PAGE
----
Why aren’t there more women working in technology? It’s a burning question and one I’m keen to answer on this International Girls in ICT Day.

The day aims to inspire and encourage girls and young women to pursue a future in the growing field of ICTs to bridge the gender digital divide. Doing this allows both girls and technology businesses to gain the benefits of greater female participation in technology.

I entered the industry in 2015 when I joined technology company Roq, so I appreciate the challenges involved. I joined the company as a software tester, before moving up into the role of senior test analyst in 2018 – and International Girls in ICT Day offers an excellent opportunity for me to reflect on my own career path. 

It’s also an opportunity for me to consider the challenges and share my thoughts on what can be done to help encourage more girls to study ICT subjects and build careers in technology. 

How I’ve built a career in technology

Like many little girls I wanted to be a ballerina when I grew up and it’s a passion that I still have, taking adult dance classes where I can. But I think my interest in a career in technology probably started around the time I took my A-levels. I found myself really drawn to ICT as a subject and knew it was something I could continue in the future.

Technology really interested me when growing up during the technology boom. I remember sitting in my class in Year 7 and being the only pupil who didn’t have internet at home! But quickly after that moment we had dial-up and upgraded to the Wi-Fi we now know and love shortly after that. 

I think it’s almost impossible to grow up when I did and not have technology influence your life heavily. It was probably easier to learn then than it is now, as everything changes so quickly in the world of tech, whereas things were a little more static when I was at school. 

After my A-Levels I went to university to study a degree in Information Systems. I found out about quality engineering consultancy Roq at a university careers talk, before joining the company in 2015 the same year I finished my degree. Since then, I have progressed at Roq and haven’t looked back.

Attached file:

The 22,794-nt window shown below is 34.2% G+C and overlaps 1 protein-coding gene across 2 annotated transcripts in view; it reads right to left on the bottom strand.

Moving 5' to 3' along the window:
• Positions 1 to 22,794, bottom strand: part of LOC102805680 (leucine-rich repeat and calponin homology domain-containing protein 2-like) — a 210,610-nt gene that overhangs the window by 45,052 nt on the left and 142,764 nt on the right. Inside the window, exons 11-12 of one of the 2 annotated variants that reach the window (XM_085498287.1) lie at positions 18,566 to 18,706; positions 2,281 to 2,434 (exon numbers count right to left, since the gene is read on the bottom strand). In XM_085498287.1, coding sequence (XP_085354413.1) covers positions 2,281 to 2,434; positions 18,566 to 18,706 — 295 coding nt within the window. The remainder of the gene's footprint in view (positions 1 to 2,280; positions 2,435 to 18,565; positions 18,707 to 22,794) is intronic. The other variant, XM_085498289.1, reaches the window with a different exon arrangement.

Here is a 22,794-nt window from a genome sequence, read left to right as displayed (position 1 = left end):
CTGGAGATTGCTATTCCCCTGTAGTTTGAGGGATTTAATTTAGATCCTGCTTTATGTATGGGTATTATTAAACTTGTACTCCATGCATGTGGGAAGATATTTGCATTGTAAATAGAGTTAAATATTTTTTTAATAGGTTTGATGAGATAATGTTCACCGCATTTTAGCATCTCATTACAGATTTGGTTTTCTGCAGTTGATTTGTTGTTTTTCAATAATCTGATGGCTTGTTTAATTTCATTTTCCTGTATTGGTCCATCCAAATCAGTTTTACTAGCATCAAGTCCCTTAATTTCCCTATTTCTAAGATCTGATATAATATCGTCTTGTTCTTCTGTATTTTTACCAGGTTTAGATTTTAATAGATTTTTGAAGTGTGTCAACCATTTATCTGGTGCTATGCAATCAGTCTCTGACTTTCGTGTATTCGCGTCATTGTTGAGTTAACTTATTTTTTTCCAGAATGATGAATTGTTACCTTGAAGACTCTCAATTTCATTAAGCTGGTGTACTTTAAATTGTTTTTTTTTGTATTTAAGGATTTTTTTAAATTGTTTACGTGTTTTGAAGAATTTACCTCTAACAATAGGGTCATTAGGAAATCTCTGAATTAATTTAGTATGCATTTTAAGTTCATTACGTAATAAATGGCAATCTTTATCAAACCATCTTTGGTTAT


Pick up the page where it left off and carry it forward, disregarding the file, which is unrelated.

Barriers that prevent girls from becoming interesting in ICT

As someone who regularly visits schools, colleges and universities to give careers talks, I’d say that while we’re seeing more girls and young women interested in technology, there’s still this overall thought that it’s dorky or nerdy to be interested in it. 

It’s the thought that people might look at them in some weird way just because they’re smart enough to understand technology and want to be interested in it. The pressure to fit in is demanding, and I know that all children (not just girls) feel this pressure. Changing this perception is still a big challenge. 

But then I challenge these girls and young women to think of any job anywhere that doesn’t in some way involve technology. It’s everywhere and used for everything, so taking even a moderate interest in it is smart as it’s never going to leave our lives. So surely learning more about technology would actually be a much better way to fit in? 

Also, as this is a field in which males have dominated for decades, or even centuries, we still have to shift away from the perception that it’s a ‘boys/men’s domain’. Although we have our famous women in STEM such as Ada Lovelace and Mary Jackson, we still automatically think of Steve Jobs or Bill Gates when it comes to development in technology. 

However, the number of women in jobs in technology is steadily on the rise. It’s only by continuing to show just how capable we are that we’ll get rid of stereotypes completely. It might take some time, but we’ll get there. 

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How to inspire more girls to study and work in ICT

Firstly, I think we need to keep promoting female role models. For instance, we don’t hear enough about women like Ada Lovelace, who was the first person to recognise that the Analytical Engine had capabilities beyond pure calculation. 

Then there’s Sister Mary Keller, who started working at the computer centre at Dartmouth (an all-male school at the time) and teamed with two other computer scientists to develop the BASIC computer programming language. She is known for being the first woman to receive a PhD in computer science. Without these women, we might not be where we are today, and we should all aim to strive for the courage they had to face the scrutiny they faced by being female pioneers in technology. 

Also, parents should encourage all children to use technology, although using it safely should be taken into consideration. Even if that’s just taking an interest in the latest app that has taken over their child’s phone. By asking children to explain what the app is, how it works, or if they have any frustrations with it, parents are opening the lines of communication, and forcing children to really think about the technology they’re using. 

Plus, there’s a role for businesses to encourage girls to take an interest too. These girls are going to be in the workforce one day. Why wouldn’t we want to be doing everything to encourage them to pursue technology as a career? 

Nurture your passion for technology 

Finally, my advice to any girl thinking about getting into technology is: don’t be afraid to nurture your passion and curiosity for it, regardless of what some of your peers may think. Stand out from the crowd – don’t be afraid to be interested in technology. Don’t let anything stop you from following the career you’ve chosen; you can achieve your goal and build a career in technology with dedication and persistence.

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